Lemon and Scallop Carpaccio

14th April, 2011: Posted by G.L. Pease in Moderate, Starters, seafood

There’s little that comes from the sea that I don’t love, but scallops are a particular fave, and their fresh, sweet, slightly briny flavor is always a delight, whether seared, sautéed, grilled, fried, or in a ceviche or crudo. One especially elegant approach is to serve them as a carpaccio, and that’s what this is. Sort of.

Like most seafood, scallops get along well with citrus, but it’s easy to go too far. Even in a ceviche, too much time in too much lime can easily overwhelm their delicate flavor, so it’s important to approach them simply, and with a light hand. Here, for that reason, the lemon is prepared separately in advance, sweetened and preserved by the application of a little sugar, a little salt. The scallops, sliced and lightly marinated with fresh orange juice, are served on top. The combination is fresh and delightful, making a wonderful little amuse bouche for a seafood supper.

Let’s get to it.

Ingredients – Serves 4-6

For the lemons:

  • 1 or two lemons, Meyer preferred, with beautiful skins
  • 2 Tbsp brown sugar
  • 1 tsp kosher salt
  • 1 tsp dried dill weed
  • 1 tsp nonpareil capers

For the Scallop Carpaccio:

  • 4-5 large diver scallops, thawed or fresh (dry-pack [1] preferred), rinsed and dried
  • 1 Ripe orange, zest grated and reserved, and orange juiced
  • 1 Tbsp sherry or wine vinegar
  • 1 shallot, minced
  • 1/4 tsp kosher salt

Method – Active, about an 30 minutes; Total time, about an hour + a day

The day before

Slice the lemons very thin. If you’ve got a mandoline, set it to about 1mm. The slices should be as thin as possible while still holding their shape when handled.

Arrange the slices on a large plate, and sprinkle with the brown sugar, salt and dill weed. Scatter the capers over the top, cover with cling film, and refrigerate for at least 12 hours, or up to 2 days.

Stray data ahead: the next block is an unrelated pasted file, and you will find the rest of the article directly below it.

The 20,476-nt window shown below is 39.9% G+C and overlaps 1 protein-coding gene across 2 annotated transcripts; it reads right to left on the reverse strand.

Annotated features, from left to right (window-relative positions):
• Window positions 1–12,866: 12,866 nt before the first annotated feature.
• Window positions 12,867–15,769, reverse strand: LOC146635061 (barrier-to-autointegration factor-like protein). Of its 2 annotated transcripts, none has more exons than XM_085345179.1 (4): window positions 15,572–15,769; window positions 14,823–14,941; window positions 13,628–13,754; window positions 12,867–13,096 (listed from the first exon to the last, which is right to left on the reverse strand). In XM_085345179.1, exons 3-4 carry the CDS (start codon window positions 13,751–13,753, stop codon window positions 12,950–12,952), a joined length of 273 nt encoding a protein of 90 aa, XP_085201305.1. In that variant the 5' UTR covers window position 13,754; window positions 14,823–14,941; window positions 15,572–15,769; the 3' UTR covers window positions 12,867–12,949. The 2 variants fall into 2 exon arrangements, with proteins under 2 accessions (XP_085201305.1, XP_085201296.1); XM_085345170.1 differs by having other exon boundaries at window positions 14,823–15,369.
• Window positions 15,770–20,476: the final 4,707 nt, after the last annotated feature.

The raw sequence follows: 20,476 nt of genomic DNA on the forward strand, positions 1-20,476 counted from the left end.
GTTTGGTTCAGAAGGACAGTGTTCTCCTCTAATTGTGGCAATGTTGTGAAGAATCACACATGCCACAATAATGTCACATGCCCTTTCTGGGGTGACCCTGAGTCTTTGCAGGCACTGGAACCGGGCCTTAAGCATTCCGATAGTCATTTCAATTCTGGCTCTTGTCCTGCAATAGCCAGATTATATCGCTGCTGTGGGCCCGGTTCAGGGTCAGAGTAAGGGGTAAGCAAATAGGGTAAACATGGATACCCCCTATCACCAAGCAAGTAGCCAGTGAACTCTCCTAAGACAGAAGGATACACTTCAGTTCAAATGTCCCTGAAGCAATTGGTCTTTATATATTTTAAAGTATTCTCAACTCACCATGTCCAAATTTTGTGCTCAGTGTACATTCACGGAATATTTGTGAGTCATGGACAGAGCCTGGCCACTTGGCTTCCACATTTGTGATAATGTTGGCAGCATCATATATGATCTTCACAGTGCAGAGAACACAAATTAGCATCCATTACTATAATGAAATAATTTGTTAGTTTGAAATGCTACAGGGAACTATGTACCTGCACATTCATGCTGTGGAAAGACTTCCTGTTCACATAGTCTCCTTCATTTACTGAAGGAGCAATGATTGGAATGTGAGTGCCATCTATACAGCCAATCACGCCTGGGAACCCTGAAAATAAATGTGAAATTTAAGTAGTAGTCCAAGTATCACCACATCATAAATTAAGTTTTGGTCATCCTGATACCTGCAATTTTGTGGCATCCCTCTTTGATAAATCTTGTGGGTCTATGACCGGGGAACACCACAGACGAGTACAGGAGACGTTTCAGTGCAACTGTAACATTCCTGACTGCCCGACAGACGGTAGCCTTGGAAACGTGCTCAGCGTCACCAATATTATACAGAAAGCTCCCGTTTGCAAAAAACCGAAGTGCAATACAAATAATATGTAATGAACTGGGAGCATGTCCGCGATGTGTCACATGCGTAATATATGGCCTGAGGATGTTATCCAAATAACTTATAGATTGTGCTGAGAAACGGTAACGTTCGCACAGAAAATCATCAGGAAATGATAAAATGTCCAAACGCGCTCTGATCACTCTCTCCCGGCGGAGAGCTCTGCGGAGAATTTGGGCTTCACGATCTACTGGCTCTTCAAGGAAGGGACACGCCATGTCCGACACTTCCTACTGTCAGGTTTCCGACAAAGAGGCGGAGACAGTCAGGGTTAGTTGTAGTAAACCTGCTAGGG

Putting it all together

In a small bowl, combine the orange juice, vinegar, salt and minced shallot.

Slice each scallop as thin as you can get away with. If they’re fresh, dry-pack scallops, you can generally go thinner than if they’re frozen/thawed, since they’ll hold their shape better. But, it’s better to go too thick than too thin, and have them disintegrating when handled.

Arrange the scallop slices on a large plate, drizzle with the marinade, cover with cling film, and refrigerate for 20 minutes or so. The goal is to impart a hint of flavor, not to overwhelm or pickle them.

Drain the scallops. On serving plates, arrange a few slices of the lemon, topped with slices of scallop. Drizzle over a bit of fruity olive oil, and sprinkle with a pinch of the reserved orange zest and a little coarse sea salt. Serve at once, and prepare the next round, because everyone will want seconds. The lemon slices are delicious by themselves, or eaten with the scallops.

If you crave a little fiery spice, a few drops of a favored hot sauce on the plate is a nice addition.


  1. If at all possible, get fresh, dry-pack scallops. Wet-pack scallops are treated with sodium tripolyphosphate, which bleaches them, and “plumps” them up. Though they’re cheaper per pound than dry-pack scallops, you’re buying as much as 50% more water, and less flavor, so they may not be a bargain. Dry packed scallops will be off-white, slightly tan or pink, and slightly sticky, while wet-pack will generally be bright white and, um, wet feeling.

One Response

  1. Jefe Says:

    Really cool combination of fresh flavors that should enhance one of my favorite little treats from the sea. I am lucky enough to be able to get my hands on some Nantucket Capes that I might try this with. But then again, they are so good just tossed in the skillet to carmelize….